Game 2 in the Eastern Conference Finals between the Toronto Raptors and the Cleveland Cavaliers will probably the one that tells us whether there’s any chance of this series becoming competitive at some point.
The Raptors lost by 31 points in the first game. They fell apart in the second quarter and defended poorly all game long, struggling with the Cavs ball movement, and the questions raised by the Cavaliers every time someone off the ball rolled to the basket. LeBron James missed only two shots the entire game, he and Kyrie Irving had a combined 51 points before the third quarter was over, and everything the Cavaliers have been doing in the postseason so far just kept on happening, only with less resistance than before.
That was the main thing that stood out to me: This wasn’t a three point shooting barrage like in the series against the Hawks. The Cavaliers were only 7-for-20 from beyond the arc. Nothing special. But they got into the paint easily, making the rim protection prowess of Bismack Biyombo irrelevant. It seemed like he always had two players to keep in mind, and the Cavaliers worked off of that with ease, shooting 62.9% from the field on 2-point field goals.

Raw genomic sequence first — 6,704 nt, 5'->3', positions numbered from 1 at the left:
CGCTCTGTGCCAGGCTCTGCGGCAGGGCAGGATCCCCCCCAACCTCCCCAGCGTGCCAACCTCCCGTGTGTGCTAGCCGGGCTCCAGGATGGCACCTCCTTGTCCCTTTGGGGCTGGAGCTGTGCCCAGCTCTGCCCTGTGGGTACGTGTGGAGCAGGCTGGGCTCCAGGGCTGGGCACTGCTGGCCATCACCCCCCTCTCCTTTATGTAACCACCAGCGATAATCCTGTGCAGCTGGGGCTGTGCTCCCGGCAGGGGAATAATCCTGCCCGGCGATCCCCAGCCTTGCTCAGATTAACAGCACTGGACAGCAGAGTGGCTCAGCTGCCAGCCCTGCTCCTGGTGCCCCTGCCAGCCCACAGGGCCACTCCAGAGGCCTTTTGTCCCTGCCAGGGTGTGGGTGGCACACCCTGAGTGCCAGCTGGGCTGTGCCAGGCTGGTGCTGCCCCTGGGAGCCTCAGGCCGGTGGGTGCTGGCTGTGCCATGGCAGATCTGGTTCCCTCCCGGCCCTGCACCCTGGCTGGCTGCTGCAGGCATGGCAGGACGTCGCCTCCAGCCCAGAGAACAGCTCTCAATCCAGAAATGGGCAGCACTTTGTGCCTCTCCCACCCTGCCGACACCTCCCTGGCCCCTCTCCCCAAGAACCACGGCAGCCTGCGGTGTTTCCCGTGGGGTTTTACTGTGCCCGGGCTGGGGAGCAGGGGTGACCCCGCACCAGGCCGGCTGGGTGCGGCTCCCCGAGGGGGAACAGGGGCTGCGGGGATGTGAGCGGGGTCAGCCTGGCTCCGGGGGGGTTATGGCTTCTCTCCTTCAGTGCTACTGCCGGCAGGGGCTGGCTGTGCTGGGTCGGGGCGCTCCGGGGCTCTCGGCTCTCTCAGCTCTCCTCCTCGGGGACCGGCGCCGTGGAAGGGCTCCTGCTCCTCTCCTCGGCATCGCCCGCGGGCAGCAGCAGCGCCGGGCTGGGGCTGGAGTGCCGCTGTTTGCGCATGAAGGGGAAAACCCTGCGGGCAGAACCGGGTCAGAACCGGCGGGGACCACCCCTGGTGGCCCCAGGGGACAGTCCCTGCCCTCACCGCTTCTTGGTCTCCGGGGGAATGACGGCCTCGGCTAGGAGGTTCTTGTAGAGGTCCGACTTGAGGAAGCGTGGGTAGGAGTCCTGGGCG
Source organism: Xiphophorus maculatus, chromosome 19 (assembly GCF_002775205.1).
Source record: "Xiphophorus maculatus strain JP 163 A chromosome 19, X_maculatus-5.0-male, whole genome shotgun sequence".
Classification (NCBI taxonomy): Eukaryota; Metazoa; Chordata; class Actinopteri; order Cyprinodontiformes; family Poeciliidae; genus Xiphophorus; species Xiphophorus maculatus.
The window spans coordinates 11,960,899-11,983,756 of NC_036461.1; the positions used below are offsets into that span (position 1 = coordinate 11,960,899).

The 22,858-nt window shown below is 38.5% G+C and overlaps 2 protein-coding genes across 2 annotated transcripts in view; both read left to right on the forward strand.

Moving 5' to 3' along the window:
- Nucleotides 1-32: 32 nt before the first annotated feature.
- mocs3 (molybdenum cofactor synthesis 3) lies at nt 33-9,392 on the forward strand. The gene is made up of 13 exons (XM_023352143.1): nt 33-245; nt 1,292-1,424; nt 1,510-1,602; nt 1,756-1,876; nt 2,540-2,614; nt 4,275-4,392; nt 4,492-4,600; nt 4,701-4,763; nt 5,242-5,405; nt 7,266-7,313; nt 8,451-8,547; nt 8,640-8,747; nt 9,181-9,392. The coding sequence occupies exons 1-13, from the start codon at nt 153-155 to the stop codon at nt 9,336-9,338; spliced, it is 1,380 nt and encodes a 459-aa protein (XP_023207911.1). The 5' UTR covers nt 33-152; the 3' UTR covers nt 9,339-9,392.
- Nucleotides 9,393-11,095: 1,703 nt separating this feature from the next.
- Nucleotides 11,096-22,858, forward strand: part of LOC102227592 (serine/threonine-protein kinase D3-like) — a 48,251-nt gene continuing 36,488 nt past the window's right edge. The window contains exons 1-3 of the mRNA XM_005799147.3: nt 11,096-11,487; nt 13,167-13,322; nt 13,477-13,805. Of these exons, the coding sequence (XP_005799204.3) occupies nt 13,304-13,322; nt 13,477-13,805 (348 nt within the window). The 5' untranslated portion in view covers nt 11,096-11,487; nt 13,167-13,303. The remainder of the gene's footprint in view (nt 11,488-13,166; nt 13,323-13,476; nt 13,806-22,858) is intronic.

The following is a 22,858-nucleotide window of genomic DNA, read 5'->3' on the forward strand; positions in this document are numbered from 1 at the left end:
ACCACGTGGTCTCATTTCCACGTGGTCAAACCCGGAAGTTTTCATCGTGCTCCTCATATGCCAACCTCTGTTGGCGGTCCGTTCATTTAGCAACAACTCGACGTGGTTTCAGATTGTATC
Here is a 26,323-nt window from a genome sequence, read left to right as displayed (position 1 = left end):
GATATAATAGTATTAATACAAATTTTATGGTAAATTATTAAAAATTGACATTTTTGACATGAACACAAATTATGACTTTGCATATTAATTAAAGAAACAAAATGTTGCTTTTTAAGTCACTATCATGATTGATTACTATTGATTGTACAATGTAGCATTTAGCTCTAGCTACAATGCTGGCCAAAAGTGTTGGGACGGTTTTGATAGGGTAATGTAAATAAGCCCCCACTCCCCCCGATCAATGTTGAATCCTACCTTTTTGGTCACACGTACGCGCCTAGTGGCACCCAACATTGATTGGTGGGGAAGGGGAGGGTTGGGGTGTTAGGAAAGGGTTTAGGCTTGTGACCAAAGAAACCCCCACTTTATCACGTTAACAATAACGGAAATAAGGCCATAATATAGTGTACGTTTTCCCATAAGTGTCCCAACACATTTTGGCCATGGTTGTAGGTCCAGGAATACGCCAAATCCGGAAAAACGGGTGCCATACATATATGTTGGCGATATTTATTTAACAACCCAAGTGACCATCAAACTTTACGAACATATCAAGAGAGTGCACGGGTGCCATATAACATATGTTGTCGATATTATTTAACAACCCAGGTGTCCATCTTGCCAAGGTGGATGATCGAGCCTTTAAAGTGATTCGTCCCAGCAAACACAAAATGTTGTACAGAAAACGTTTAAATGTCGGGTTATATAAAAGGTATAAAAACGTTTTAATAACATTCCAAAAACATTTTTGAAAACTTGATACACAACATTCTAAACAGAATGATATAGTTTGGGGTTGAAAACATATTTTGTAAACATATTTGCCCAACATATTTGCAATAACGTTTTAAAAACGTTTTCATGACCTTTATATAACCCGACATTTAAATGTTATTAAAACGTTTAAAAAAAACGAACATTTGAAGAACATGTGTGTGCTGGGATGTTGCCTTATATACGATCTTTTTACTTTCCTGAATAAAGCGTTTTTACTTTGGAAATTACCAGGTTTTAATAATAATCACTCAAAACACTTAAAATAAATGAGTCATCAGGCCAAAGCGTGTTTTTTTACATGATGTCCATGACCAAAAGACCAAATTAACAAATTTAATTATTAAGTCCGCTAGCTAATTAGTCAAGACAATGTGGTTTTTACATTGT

The Cavs looked hungrier, fresher, not rusty at all. Perhaps playing 14 games already since the beginning of this postseason is taking a toll on the Raptors, winning two game 7’s to get further than any other Raptors team in history. I thought they were the fresher team, the quicker team tonight. Again, that’s to their credit, and again, it’s one game. This series is not over by any means.
And that’s the starting point for the next game: The Cavaliers are going to try and knock the Raptors off their feet by running. The Cavaliers have no problem pushing the tempo, especially at home. The Raptors have gone through two grinding series, and aren’t facing an old Miami Heat team. The Cavaliers have a deep enough team to handle a quicker pace and half court basketball. And maybe it comes down to making shots and nothing else?
It sure feels like it sometimes for the Raptors. Kyle Lowry was just 4-for-14, including 0-for-7 from beyond the arc. As much as they try, the Raptors are often doing worse when they try to do everything through outside shooting. They don’t really have an advantage over the Cavaliers which makes their premise simple: Count on one of their players catching fire, and hope for the best. They probably have something more complicated in mind, but unless Lowry and DeRozan drop 55 or more each night, they’re probably going to feel outgunned in every game of what looks like a short series.